Thursday, October 23, 2014

Que lastima, pero adios!

So I've been going to this writer's workshop downtown at Gemini Ink. Every Wednesday morning, I pick up my friend Susan, who is probably a good 40-50 years older than I am, and we make the drive down I-10 to 513 S Presa. We're a motley crew, the 6-7 of us that come every week. Loren's a graphic designer from Seattle. Wilburn is a whimsical old crackpot with rampant ADHD. Terry's a local haunt of the San Antonio poetry workshops, crossed the border with her family as a little girl and made a life here. Casey is tall, always in sandals, seems to have aversion to wearing bras, and likes political topics. And Susan, the sweet elderly lady with bad arthritis, is a retired lawyer, lives alone, her late husband a pathologist and missionary in China in a former life. Finally there's me, the med student who spends his Wednesday mornings writing fiction and poetry.

Terry shared some of her inspiration last week, a poem called "Adios, Fresno" by Tim Hernandez, a writer and performance artist of the west coast and southwest. She explained the idea of using it as a prompt--writing about a city she'd left and the reasons she did so. Then I got to thinking about doing the same.

(Hear "Adios, Fresno" here: Tim Hernandez Poems)

So I wrote about Seattle--40 lines about what I hated, what I loved, and why I needed to leave. I guess I didn't write about why I went back after. But suffice to say, it's always been love/hate with me and Seattle. The city, the rain, the floating bridges, the trees, the mountains over the Pacific, then the black hole of loneliness, the depression, the things I never talked about growing up. I read it in the workshop today thinking it was overly affective and splashy, and was relieved to hear that nobody thought that was the case.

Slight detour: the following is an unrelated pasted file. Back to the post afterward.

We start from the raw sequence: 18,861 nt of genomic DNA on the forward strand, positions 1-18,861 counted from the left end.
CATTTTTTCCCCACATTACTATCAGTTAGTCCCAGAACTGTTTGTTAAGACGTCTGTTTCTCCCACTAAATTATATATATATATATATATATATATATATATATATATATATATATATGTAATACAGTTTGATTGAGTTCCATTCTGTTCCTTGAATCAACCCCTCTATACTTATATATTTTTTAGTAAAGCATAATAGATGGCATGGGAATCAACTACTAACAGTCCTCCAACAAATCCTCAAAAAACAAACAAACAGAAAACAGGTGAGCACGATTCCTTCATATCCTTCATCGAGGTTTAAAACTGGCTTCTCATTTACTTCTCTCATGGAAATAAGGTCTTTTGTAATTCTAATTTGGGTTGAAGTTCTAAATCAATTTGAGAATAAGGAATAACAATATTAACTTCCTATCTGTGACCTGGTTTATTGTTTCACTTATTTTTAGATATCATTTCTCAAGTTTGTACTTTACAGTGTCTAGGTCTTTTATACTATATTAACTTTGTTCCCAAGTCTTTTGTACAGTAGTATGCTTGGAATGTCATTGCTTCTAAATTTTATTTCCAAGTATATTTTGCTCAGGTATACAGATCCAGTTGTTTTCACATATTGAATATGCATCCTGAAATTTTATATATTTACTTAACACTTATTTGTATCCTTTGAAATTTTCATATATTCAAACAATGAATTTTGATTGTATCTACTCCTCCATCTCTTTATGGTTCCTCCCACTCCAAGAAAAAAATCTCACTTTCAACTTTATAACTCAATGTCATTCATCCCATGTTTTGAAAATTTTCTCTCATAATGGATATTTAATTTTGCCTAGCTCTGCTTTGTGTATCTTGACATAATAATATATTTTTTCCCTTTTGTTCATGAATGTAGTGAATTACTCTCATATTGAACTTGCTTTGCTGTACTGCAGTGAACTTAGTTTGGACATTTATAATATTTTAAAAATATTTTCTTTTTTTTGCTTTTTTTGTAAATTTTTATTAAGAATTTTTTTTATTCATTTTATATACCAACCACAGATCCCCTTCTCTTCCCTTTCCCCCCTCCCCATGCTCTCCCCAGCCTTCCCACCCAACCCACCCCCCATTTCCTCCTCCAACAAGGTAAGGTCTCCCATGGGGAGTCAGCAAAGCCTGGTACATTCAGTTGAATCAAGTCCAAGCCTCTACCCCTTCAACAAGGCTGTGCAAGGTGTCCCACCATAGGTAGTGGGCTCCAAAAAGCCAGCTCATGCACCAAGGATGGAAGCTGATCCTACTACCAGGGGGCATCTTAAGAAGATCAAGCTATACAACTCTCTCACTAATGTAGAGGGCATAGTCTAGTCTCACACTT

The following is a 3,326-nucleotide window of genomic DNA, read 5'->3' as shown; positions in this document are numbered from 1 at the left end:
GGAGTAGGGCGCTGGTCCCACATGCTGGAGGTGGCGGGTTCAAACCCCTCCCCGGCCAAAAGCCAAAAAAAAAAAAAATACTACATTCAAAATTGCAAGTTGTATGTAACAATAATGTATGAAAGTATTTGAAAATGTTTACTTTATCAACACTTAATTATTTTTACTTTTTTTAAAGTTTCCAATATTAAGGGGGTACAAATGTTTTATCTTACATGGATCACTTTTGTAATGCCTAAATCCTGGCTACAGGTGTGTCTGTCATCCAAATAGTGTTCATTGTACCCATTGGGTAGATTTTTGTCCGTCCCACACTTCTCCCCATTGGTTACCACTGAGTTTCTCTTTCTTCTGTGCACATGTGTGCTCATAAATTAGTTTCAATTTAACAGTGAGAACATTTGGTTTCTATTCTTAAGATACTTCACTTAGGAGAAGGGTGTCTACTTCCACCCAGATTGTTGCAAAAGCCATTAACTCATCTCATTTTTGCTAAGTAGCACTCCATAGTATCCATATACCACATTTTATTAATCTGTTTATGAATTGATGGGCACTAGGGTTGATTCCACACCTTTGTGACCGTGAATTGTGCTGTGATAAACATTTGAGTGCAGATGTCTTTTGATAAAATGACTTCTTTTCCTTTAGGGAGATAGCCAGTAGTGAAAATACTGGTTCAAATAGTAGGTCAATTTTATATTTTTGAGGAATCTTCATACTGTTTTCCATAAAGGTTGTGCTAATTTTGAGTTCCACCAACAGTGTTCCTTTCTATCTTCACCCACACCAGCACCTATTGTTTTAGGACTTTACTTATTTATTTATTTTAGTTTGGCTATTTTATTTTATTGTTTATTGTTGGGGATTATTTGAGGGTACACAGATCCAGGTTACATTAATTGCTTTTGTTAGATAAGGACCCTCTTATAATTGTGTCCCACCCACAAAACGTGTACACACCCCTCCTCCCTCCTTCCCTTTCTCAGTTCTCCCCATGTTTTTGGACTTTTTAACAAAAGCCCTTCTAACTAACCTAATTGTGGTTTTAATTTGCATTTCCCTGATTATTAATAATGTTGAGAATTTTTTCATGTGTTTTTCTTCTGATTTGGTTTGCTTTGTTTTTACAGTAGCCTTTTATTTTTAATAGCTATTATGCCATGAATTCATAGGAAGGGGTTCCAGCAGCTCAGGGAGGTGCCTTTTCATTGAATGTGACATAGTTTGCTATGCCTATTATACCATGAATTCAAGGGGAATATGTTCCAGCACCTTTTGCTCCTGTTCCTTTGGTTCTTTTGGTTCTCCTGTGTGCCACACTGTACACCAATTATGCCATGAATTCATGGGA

Then tonight I went to TA my med lit class, the topic of which was soldiers and war, and the comparison to doctors and medicine. One thing that got me a bit was when we got to the subject of how we share our traumatic experiences with the people we love, and that ever-sweet notion that yes, love is enough to tear down that wall of isolation. But the understated nuance of reality is that no, love is sometimes not enough, that sometimes healing those wounds takes more, which Dr. Winakur made a point of saying. I chimed in with my agreement, offering up my own examples of how difficult it is to talk with Angie about bad days in the hospital, and really, it's true of any bad history. It's why I write so much, I said.

Finally, I get home, and here I am at 1:23 AM, serially recalling Seattle and every other city I've left. What's funny is that each time I've left a place, I've always promised to come back and visit often, which has been far from the reality of things. Call it irony, my fixation on the past belying my physical avoidance of it.

There's this old Julieta Venegas song - "Me Voy," that we used to drink and sing to all the time in Brownsville. I have it on loop, and listening to it, I feel as if it could be my anthem for all the cities I've left growing up. Mostly because of this one line: Me voy. Que lastima, pero adios! "I'm leaving. What a shame, but goodbye!" I know it's really more of a breakup song, but I'd rather sing this for the cities of my past than the women of my past. I hear this song and I want to get drunk, go back to the house on Guadalajara St. for one more dance, find my friends who've all dispersed and shout for one more song, stand shoulder to shoulder with the men and women I've loved and forgive myself for the general stupidity of my youth. Julieta goes on and on in the background--"Porque no supiste entender a mi corazon." Good Lord. I'll probably be singing this when I leave Texas eventually.

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